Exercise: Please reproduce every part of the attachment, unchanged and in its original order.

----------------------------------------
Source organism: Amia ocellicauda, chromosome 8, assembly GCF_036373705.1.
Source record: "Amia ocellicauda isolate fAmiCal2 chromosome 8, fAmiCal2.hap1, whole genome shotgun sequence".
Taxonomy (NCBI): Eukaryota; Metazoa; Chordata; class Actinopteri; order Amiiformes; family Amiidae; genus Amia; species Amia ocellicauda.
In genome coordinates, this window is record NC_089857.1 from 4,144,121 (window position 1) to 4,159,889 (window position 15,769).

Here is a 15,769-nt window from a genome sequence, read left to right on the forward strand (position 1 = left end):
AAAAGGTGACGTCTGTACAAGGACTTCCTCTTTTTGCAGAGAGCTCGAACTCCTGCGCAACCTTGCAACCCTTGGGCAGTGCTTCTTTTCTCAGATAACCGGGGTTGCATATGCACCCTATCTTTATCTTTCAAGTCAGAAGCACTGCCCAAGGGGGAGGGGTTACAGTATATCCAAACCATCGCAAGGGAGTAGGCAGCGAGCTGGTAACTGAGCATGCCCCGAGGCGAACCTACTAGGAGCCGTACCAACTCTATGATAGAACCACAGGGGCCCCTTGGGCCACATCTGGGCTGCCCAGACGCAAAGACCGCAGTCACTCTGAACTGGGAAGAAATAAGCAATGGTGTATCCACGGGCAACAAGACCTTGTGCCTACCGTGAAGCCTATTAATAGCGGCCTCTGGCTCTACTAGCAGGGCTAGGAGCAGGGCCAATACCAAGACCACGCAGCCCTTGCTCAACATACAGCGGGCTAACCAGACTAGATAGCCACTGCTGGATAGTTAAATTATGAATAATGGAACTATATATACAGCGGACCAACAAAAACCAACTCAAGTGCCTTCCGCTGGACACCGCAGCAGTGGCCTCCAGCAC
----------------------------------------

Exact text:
Source organism: Amia ocellicauda, chromosome 8, assembly GCF_036373705.1.
Source record: "Amia ocellicauda isolate fAmiCal2 chromosome 8, fAmiCal2.hap1, whole genome shotgun sequence".
Taxonomy (NCBI): Eukaryota; Metazoa; Chordata; class Actinopteri; order Amiiformes; family Amiidae; genus Amia; species Amia ocellicauda.
In genome coordinates, this window is record NC_089857.1 from 4,144,121 (window position 1) to 4,159,889 (window position 15,769).

Here is a 15,769-nt window from a genome sequence, read left to right on the forward strand (position 1 = left end):
AAAAGGTGACGTCTGTACAAGGACTTCCTCTTTTTGCAGAGAGCTCGAACTCCTGCGCAACCTTGCAACCCTTGGGCAGTGCTTCTTTTCTCAGATAACCGGGGTTGCATATGCACCCTATCTTTATCTTTCAAGTCAGAAGCACTGCCCAAGGGGGAGGGGTTACAGTATATCCAAACCATCGCAAGGGAGTAGGCAGCGAGCTGGTAACTGAGCATGCCCCGAGGCGAACCTACTAGGAGCCGTACCAACTCTATGATAGAACCACAGGGGCCCCTTGGGCCACATCTGGGCTGCCCAGACGCAAAGACCGCAGTCACTCTGAACTGGGAAGAAATAAGCAATGGTGTATCCACGGGCAACAAGACCTTGTGCCTACCGTGAAGCCTATTAATAGCGGCCTCTGGCTCTACTAGCAGGGCTAGGAGCAGGGCCAATACCAAGACCACGCAGCCCTTGCTCAACATACAGCGGGCTAACCAGACTAGATAGCCACTGCTGGATAGTTAAATTATGAATAATGGAACTATATATACAGCGGACCAACAAAAACCAACTCAAGTGCCTTCCGCTGGACACCGCAGCAGTGGCCTCCAGCAC